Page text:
Google has followed Apple by launching its Android Pay mobile payments service in Japan after Apple Pay’s debut in October 2016. To launch in Japan, Apple had to make sure its devices are compatible with FeliCa – the local contactless technology developed by Sony. Apple has designed its iPhone 7, iPhone 7 Plus and Apple Watch Series 2 sold in Japan to support FeliCa Type-F NFC contactless technology. This will allow Apple Pay users to pay for in-store shopping and public transportation with Suica - the prepaid card.
Apple has also partnered with 176 major global and domestic card issuers in Japan, including AEON, Credit Saison, JCB, Mitsubishi UFJ Nicos, Orient Corporation, Sumitomo Mitsui Card, Toyota Finance, UC Cards, View Card, KDDI, NTT Docomo, Softbank, American Express, Mastercard, JCB, iD and QUICPay.
Android Pay launched in Japan in December 2016. Google has partnered with local e-commerce leader Rakuten, whose Edy payments system is supported in over 400,000 stores in Japan. Android Pay is compatible with Android 4.4 and above. Google plans to extend support by working closely with FeliCa to add more widespread support from financial services and card issuer partners in 2017.
Japan is already a mature mobile payments market
Mobile payments services have been widely accepted in Japan since the late 1990s, when major telecoms operators such as NTT Docomo and SoftBank launched mobile payments services based on FeliCa technology. In 2004, NTT Docomo and au in Japan also launched Mobile Suica, a widely used prepaid card for commuting and shopping.
In addition to its high rates of smartphone penetration and established mobile payments infrastructure, Japan is one of the top countries in terms of app store revenues – Japan is the number one country for mobile content spend per capita and is a leader in mobile commerce. Both Apple and Google will also hope to drive adoption of in-app and supported mobile web payments as well as in store.
Unlike in other markets, Apple and Google won’t need to sell users on the benefits of mobile payments in general – but they will need to work to drive adoption of their own services through partnerships, targeted promotions and incentives.
Localised strategies highlight the importance of understanding the local market
Although Japan has a relatively long history of mobile payments development, its FeliCa technology is different from the NFC standard for contactless payments used in most other countries. This increases the entry barriers for other international mobile payments services rolling out in Japan. At launch, Apple Pay has focussed on mobile payments for public transit. As such, Apple Pay users are able to register Suica – the widely used prepaid card for transportation – with the service. Also aimed at commuters, Apple has improved its Maps in iOS 10 to assist users with ride details, including Suica pricing and alerts if the balance is insufficient for the route. Apple is deepening the integration of its payments service within its own mobile apps, services, and devices ecosystem.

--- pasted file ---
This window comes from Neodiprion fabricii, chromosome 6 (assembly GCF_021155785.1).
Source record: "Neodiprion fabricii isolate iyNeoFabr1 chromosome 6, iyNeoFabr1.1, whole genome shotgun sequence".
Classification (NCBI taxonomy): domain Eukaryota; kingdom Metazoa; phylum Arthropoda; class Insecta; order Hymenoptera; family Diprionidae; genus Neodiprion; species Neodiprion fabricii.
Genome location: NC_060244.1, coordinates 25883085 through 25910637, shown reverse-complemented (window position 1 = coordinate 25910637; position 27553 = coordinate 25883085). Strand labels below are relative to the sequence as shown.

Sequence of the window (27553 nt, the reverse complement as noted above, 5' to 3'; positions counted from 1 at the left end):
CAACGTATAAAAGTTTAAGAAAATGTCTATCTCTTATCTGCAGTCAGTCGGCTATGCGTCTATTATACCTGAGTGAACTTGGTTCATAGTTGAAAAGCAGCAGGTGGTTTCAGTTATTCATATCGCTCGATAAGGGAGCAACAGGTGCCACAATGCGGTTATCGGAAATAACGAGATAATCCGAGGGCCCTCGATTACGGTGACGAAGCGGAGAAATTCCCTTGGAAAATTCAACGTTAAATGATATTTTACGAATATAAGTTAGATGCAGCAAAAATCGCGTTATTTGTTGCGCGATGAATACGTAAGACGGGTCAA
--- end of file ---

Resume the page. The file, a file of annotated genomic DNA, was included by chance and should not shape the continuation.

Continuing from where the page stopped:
Japan’s history of mobile payments development also means that there will be more competition for Apple Pay and Android Pay. One of which, Mobile Suica, was launched by NTT DoCoMo in 2006 and it is compatible with both Android and iOS. Apple Pay and Android Pay may face resistance in converting customers from the local mobile payments services. This resistance could be reduced by expanding partnerships with more local retailers and financial institutions.
Apple Pay was originally developed for iPhone 6 and above. However, in Japan the payments service is not available in models before iPhone 7 (and iPhone 7 Plus), due to the extra requirement of integrating with FeliCa. Therefore, Apple Pay has a smaller addressable user base because of the lack of support for iPhone 6, iPhone 6s, iPhone 6 Plus, iPhone 6s Plus and iPhone SE. This could present benefits for Apple’s smartphone and smartwatch businesses when customers are considering upgrading their current devices. Alternatively, the limited addressable user base indicates challenges to increasing user adoption.
Android Pay has more limited financial services partner support at launch and Google will need to quickly add more partners if it is to gain widespread adoption.
FeliCa technology has been adopted by other Asia-pacific countries for public transportation, including India, Indonesia, Vietnam, Sri Lanka, and Bangladesh. This means that Apple’s development of FeliCa Type-F NFC enabled devices will have a long term benefits when expanding to these countries.
The launch of Apple Pay and Android Pay shows how mobile payments services must adapt to local financial infrastructure when entering a new market. In the long term, mobile payments services should also focus on service innovation and deeper integration with wider mobile commerce systems to increase customer acquisition and retention.